I guarantee you that they were looking for this guy, ready to ring him up on anything. And the fallout from that? The windows were not, in fact, tinted in an illegal manner. Nor did they find any pot. No word on the “unusual” plate positioning.

They did, however, find seven grams of crack on him. (Presumably, this was his and not planted by the cops, because it was in 172 separate packets.)

The fact that the guy was holding does not negate the fact that they went looking for him and pulled him over for specious reasons.

Look, the guy could be a scumbag, no doubt. But we have civil rights laws on the books for reasons, foremost that the cops don’t get to be prosecutor, judge, jury, and executioner, all rolled into one. There has to be probable cause to stop, detain and search, and that cause cannot be, “Because I think he’s a bad dude.

Good luck to Commissioner Harrison. I hope his message takes root with his department, I truly do.

Otherwise, it’s going to be another hot summer.

8 comments:

  1. There are plenty of cops who give candy to kids and have great reputations in the neighborhood, and they all run towards the danger as everyone else flees.
    But unfortunately the overwhelming majority of even these cops will turn a blind eye towards those who behave badly. One bad apple spoils the bunch unless the apple is removed. 'The thin blue line' mentality is one of several memetic sets that need to be extensively revised to reform the police. (Viewing themselves as an occupying power rather than members of the commmunity is another one. Closely related is the idea that modeling their behavior on the military is appropriate.)

    ReplyDelete
    Replies
    1. That's a huge point. As long as the good cops, as well as the management structure, turns a blind eye to the abuses, nothing will ever change.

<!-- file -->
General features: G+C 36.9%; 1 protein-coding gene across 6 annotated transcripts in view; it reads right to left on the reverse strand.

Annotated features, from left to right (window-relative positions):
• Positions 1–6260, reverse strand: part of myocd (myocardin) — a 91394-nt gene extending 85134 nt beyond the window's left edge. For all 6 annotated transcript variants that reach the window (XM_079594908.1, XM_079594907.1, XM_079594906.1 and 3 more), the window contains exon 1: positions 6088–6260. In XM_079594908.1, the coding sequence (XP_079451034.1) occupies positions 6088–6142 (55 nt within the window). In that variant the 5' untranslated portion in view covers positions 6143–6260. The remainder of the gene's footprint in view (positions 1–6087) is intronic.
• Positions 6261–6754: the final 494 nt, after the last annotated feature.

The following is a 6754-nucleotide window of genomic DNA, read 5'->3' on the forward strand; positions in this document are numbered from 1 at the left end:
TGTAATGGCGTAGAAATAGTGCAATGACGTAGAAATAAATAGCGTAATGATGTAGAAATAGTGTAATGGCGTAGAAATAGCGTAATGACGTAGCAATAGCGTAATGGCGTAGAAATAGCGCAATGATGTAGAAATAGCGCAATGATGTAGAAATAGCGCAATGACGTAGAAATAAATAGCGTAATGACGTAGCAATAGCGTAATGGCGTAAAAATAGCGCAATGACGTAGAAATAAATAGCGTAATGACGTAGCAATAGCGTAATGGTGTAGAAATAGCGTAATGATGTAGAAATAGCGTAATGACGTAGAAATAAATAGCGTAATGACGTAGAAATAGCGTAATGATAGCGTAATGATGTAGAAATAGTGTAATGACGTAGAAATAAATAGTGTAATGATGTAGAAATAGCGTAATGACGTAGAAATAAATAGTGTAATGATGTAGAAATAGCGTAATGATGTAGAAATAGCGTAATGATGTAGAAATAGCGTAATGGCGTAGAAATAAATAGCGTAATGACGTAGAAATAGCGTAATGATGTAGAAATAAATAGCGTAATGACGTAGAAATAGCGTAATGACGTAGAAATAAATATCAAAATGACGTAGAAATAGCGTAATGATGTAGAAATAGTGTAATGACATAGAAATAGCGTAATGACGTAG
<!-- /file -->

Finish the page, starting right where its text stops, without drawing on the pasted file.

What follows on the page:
Delete
  2. "The whole good cop/bad cop question can be disposed of much more decisively. We need not enumerate what proportion of cops appears to be good or listen to someone's anecdote about his Uncle Charlie, an allegedly good cop. We need only consider the following: (1) a cop's job is to enforce the laws, all of them; (2) many of the laws are manifestly unjust, and some are even cruel and wicked; (3) therefore every cop has agreed to act as an enforcer for laws that are manifestly unjust or even cruel and wicked. There are no good cops." ~Robert Higgs

    ReplyDelete
    Replies
    1. Not that I wouldn't mind seeing one when I'm being robbed...

      Delete
    2. And there's the problem. Police are necessary; a society without them could not function, not in the real world. Every large system involves some degree of injustice, therefore any individual who participates in almost any organized activity has accepted some form of injustice. "Some laws are unjust" does not equate to "there are no good cops." Some people who are basically good become police because they believe the good they can do outweighs the bad they may be required to do; or because they don't agree with Higgs about how bad the unjust laws are. Reality doesn't follow simplistic, mechanical syllogisms.

      I don't know whether the percentage of bad cops is higher than the percentage of bad accountants or bad mechanics or whatever (I suspect it may be, because power attracts bad people). Bad cops are more of a problem than bad people in other jobs, because of the power they hold. Since we can't do without police, we need to purge out the bad ones. As you point out, that takes hard work.

      Delete
    3. When there is a job that offers the opportunity have a significant degree of authority, people who want the chance to be King Shit of Turn Mountain often apply... Guys who know that they can end any disagreement, large to small, with their adversary in handcuffs in the back of a squad car.

      Obviously, not all, or even most. But there have been enough stories published with examples to show that the percentage is significant.

      The Good Guys need to not let the sociopaths take them all down.

      Lastly, thanks for the link on Crooks and Liars, as well as your weekly links.

      Delete
  3. People like this give me tiny slivers of hope in the human race and that it still is possible for decent people to attain powerful ranking positions in society and make a difference. It's very easy to lose hope with all the corruption and blind patriotism these days. Here’s hoping more like him will be brave enough to stick their necks out.

    ReplyDelete
    Replies
    1. We'll see how it goes with the next incident... and I'm sure there will be another coming along in due time. But it's a good start.

      Delete